Posted Sunday, March 1, 2009 | Review Permalink
Symphonic Prog Specialist
2 stars ELP plays ELP twenty years too late

When people in or outside the Progressive Rock universe discuss what was wrong with the genre, the name EMERSON LAKE AND PALMER always is mentioned, they are accused of pompous, self indulgent, arrogant, and many other things.......I always protest on such silly accusations, because Prog is a pompous genre and ELP played an important role in the definition of it.

ELP was one of the brightest stars of our beloved genre, but the price they paid for such brilliance is that they burned too fast, after a good debut and the respected "Tarkus", came "Trilogy" and Brain Salad Surgery", the peak of their glory enhanced by the fantastic live album "Welcome Back my Friends....", but it was only 1974 and while other bands kept growing, ELP started to progressively loose credibility, reaching the bottom of the pit with "Love Beach" an album that should had never been recorded.

After this disaster, they split and nobody believed we would hear more about them, but in 1994 the trio was back and releasing "Black Moon" in an attempt of recovering they well deserved place in Prog history, and honestly it was their best release since 1976, but this wasn't enough, the old formula was exhausted and what impressed us in the 70's, was only cliche in the 90's, specially after during the peak of the Swedish Renaissance.

The album is opened with Black Moon and it's promising opening of Synth and piano, but as soon as Carl Palmer hits the drums, the listener will discover it's only a pale echo of the past, very pompous and strong, with a Lake still in his peak, but lack of substance, as if they had lost the path and couldn't find the way back, the previously impressive keyboard solos, sound boring and unimaginative, not a good start.

"Paper Blood" is an improvement, the harmonica makes it sound fresher, and Keith selection of organ is impressive, but the problem subsists, a couple of good ideas,. but little substance, no matter how hard they try with the old formula, they are not able to cause the same impression as twenty years before.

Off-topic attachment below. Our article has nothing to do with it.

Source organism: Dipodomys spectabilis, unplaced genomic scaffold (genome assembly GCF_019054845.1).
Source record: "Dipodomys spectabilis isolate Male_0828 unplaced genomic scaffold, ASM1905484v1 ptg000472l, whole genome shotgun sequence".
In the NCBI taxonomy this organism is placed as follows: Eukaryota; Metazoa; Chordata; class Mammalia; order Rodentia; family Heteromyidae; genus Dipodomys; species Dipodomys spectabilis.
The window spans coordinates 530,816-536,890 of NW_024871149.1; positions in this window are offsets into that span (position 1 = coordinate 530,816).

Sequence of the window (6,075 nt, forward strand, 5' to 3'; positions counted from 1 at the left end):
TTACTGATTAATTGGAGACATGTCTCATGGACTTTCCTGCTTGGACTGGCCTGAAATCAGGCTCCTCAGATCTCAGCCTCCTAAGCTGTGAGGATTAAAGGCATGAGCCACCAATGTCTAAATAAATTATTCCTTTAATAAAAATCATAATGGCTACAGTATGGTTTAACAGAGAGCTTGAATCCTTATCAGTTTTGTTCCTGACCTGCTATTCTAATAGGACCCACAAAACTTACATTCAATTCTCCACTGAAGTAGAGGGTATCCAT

What else can they do at this point?....I know, try with their ability to recreate classical musicians works, and they choose well, "Romeo and Juliet" by Serge Prokofiev is a pompous, explosive piece of music even when a bit repetitive, but instead of making what they know best, destroy the original work to create something new and radical, they follow the original composition with some effects but nothing more.

Until this point ELP has failed in the attempt of playing ELP music by following their old format, but there's still something to try....A Lake ballad in the vein of "Lucky Man", "Still yo Turn Me On" or at least "Ces't La Vie", but "Affairs of the Heart" is as simple and unimaginative as the name, and the same comment is valid for "Farewell to Arms"

I could continue with all the other tracks, but all of them sound like a pathetic attempt of playing ELP music following the old script, but except for the brilliant "Better Days", they keep falling miserably, turning in a tribute band of themselves, for God's sake, even the piano interlude"Close to Home" by the fantastic Emerson makes feel sleepy, they aren't able to do what they do best, maybe it was time to attempt something new.

The sad thing is that they are not doing anything wrong, they are following the frames they created, but what was imaginative in 1974, is less than average in 1994.

If it was almost any other band, the album would deserve at least 3.5 stars, but great bands are judged by their own standards and for EMERSON LAKE & PALMER, this album is worth 2 stars, maybe 2.5 to make it average.

Report this review (#229150)
Posted Friday, July 31, 2009 | Review Permalink
Crossover & JR/F/Canterbury Teams
2 stars I am shocked by the number of good reviews, and horrified by the five star reviews this album has received. They must have been written by people that think the last half dozen Genesis albums are progressive gems.